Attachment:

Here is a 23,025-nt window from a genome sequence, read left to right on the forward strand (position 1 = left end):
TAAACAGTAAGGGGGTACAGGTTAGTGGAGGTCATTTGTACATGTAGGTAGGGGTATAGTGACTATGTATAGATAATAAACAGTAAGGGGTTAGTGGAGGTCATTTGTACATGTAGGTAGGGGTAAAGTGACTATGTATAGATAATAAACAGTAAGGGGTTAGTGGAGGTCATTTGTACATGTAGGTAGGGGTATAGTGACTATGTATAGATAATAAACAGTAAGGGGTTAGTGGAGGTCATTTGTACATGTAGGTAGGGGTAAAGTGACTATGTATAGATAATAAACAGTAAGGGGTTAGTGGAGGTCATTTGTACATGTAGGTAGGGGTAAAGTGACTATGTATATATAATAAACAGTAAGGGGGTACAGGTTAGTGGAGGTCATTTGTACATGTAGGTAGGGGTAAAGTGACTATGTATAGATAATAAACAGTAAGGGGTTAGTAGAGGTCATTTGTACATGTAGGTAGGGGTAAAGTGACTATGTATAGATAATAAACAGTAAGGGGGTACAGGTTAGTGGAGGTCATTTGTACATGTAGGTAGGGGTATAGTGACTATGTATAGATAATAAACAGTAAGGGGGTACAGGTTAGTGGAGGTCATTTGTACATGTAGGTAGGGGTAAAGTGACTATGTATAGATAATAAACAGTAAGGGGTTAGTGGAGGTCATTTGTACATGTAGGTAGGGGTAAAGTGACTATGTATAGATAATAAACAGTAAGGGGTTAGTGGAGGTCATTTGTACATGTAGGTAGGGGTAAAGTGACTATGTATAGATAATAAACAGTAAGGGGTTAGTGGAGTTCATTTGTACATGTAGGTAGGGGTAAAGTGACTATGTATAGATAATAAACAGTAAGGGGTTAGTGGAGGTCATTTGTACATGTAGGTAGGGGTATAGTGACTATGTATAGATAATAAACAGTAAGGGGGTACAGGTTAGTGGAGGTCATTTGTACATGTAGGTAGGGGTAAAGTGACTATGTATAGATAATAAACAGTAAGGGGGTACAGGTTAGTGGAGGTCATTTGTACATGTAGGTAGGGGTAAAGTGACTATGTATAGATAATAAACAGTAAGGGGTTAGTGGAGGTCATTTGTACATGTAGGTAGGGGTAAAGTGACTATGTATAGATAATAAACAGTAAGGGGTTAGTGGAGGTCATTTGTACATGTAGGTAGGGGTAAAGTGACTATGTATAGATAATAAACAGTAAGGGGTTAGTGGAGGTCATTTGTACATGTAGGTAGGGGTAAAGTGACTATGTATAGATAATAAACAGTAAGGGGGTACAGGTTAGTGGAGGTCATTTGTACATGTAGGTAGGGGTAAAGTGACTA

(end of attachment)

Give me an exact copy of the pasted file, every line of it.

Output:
Here is a 23,025-nt window from a genome sequence, read left to right on the forward strand (position 1 = left end):
TAAACAGTAAGGGGGTACAGGTTAGTGGAGGTCATTTGTACATGTAGGTAGGGGTATAGTGACTATGTATAGATAATAAACAGTAAGGGGTTAGTGGAGGTCATTTGTACATGTAGGTAGGGGTAAAGTGACTATGTATAGATAATAAACAGTAAGGGGTTAGTGGAGGTCATTTGTACATGTAGGTAGGGGTATAGTGACTATGTATAGATAATAAACAGTAAGGGGTTAGTGGAGGTCATTTGTACATGTAGGTAGGGGTAAAGTGACTATGTATAGATAATAAACAGTAAGGGGTTAGTGGAGGTCATTTGTACATGTAGGTAGGGGTAAAGTGACTATGTATATATAATAAACAGTAAGGGGGTACAGGTTAGTGGAGGTCATTTGTACATGTAGGTAGGGGTAAAGTGACTATGTATAGATAATAAACAGTAAGGGGTTAGTAGAGGTCATTTGTACATGTAGGTAGGGGTAAAGTGACTATGTATAGATAATAAACAGTAAGGGGGTACAGGTTAGTGGAGGTCATTTGTACATGTAGGTAGGGGTATAGTGACTATGTATAGATAATAAACAGTAAGGGGGTACAGGTTAGTGGAGGTCATTTGTACATGTAGGTAGGGGTAAAGTGACTATGTATAGATAATAAACAGTAAGGGGTTAGTGGAGGTCATTTGTACATGTAGGTAGGGGTAAAGTGACTATGTATAGATAATAAACAGTAAGGGGTTAGTGGAGGTCATTTGTACATGTAGGTAGGGGTAAAGTGACTATGTATAGATAATAAACAGTAAGGGGTTAGTGGAGTTCATTTGTACATGTAGGTAGGGGTAAAGTGACTATGTATAGATAATAAACAGTAAGGGGTTAGTGGAGGTCATTTGTACATGTAGGTAGGGGTATAGTGACTATGTATAGATAATAAACAGTAAGGGGGTACAGGTTAGTGGAGGTCATTTGTACATGTAGGTAGGGGTAAAGTGACTATGTATAGATAATAAACAGTAAGGGGGTACAGGTTAGTGGAGGTCATTTGTACATGTAGGTAGGGGTAAAGTGACTATGTATAGATAATAAACAGTAAGGGGTTAGTGGAGGTCATTTGTACATGTAGGTAGGGGTAAAGTGACTATGTATAGATAATAAACAGTAAGGGGTTAGTGGAGGTCATTTGTACATGTAGGTAGGGGTAAAGTGACTATGTATAGATAATAAACAGTAAGGGGTTAGTGGAGGTCATTTGTACATGTAGGTAGGGGTAAAGTGACTATGTATAGATAATAAACAGTAAGGGGGTACAGGTTAGTGGAGGTCATTTGTACATGTAGGTAGGGGTAAAGTGACTA